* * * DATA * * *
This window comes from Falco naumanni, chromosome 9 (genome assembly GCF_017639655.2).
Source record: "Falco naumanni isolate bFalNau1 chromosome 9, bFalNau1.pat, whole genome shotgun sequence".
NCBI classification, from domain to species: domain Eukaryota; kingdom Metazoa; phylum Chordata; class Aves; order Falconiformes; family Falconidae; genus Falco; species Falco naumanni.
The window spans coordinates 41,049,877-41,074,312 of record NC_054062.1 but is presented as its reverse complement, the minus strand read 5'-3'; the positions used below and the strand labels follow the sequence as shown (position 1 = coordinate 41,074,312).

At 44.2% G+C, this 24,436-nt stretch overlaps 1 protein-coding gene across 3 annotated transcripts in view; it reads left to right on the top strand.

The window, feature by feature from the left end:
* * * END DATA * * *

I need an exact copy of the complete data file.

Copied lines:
This window comes from Falco naumanni, chromosome 9 (genome assembly GCF_017639655.2).
Source record: "Falco naumanni isolate bFalNau1 chromosome 9, bFalNau1.pat, whole genome shotgun sequence".
NCBI classification, from domain to species: domain Eukaryota; kingdom Metazoa; phylum Chordata; class Aves; order Falconiformes; family Falconidae; genus Falco; species Falco naumanni.
The window spans coordinates 41,049,877-41,074,312 of record NC_054062.1 but is presented as its reverse complement, the minus strand read 5'-3'; the positions used below and the strand labels follow the sequence as shown (position 1 = coordinate 41,074,312).

At 44.2% G+C, this 24,436-nt stretch overlaps 1 protein-coding gene across 3 annotated transcripts in view; it reads left to right on the top strand.

The window, feature by feature from the left end: